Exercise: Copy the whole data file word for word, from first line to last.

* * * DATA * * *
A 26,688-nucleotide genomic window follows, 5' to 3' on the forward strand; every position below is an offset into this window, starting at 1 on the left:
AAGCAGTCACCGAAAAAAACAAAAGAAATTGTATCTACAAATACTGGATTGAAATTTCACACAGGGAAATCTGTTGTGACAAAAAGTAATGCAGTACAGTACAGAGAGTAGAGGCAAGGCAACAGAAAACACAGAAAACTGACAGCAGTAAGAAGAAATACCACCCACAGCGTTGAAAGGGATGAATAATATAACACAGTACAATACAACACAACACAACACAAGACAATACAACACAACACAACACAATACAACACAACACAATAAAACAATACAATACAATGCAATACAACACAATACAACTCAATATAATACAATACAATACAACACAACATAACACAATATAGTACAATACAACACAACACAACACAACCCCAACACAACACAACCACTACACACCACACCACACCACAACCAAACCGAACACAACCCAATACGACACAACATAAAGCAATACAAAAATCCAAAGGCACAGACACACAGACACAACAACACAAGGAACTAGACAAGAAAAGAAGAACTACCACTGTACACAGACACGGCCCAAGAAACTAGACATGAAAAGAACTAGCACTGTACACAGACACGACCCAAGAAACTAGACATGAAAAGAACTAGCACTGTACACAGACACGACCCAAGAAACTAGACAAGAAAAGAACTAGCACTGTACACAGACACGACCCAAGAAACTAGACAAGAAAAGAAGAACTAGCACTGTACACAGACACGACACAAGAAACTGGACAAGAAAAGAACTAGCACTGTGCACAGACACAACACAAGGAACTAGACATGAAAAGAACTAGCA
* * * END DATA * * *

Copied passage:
A 26,688-nucleotide genomic window follows, 5' to 3' on the forward strand; every position below is an offset into this window, starting at 1 on the left:
AAGCAGTCACCGAAAAAAACAAAAGAAATTGTATCTACAAATACTGGATTGAAATTTCACACAGGGAAATCTGTTGTGACAAAAAGTAATGCAGTACAGTACAGAGAGTAGAGGCAAGGCAACAGAAAACACAGAAAACTGACAGCAGTAAGAAGAAATACCACCCACAGCGTTGAAAGGGATGAATAATATAACACAGTACAATACAACACAACACAACACAAGACAATACAACACAACACAACACAATACAACACAACACAATAAAACAATACAATACAATGCAATACAACACAATACAACTCAATATAATACAATACAATACAACACAACATAACACAATATAGTACAATACAACACAACACAACACAACCCCAACACAACACAACCACTACACACCACACCACACCACAACCAAACCGAACACAACCCAATACGACACAACATAAAGCAATACAAAAATCCAAAGGCACAGACACACAGACACAACAACACAAGGAACTAGACAAGAAAAGAAGAACTACCACTGTACACAGACACGGCCCAAGAAACTAGACATGAAAAGAACTAGCACTGTACACAGACACGACCCAAGAAACTAGACATGAAAAGAACTAGCACTGTACACAGACACGACCCAAGAAACTAGACAAGAAAAGAACTAGCACTGTACACAGACACGACCCAAGAAACTAGACAAGAAAAGAAGAACTAGCACTGTACACAGACACGACACAAGAAACTGGACAAGAAAAGAACTAGCACTGTGCACAGACACAACACAAGGAACTAGACATGAAAAGAACTAGCA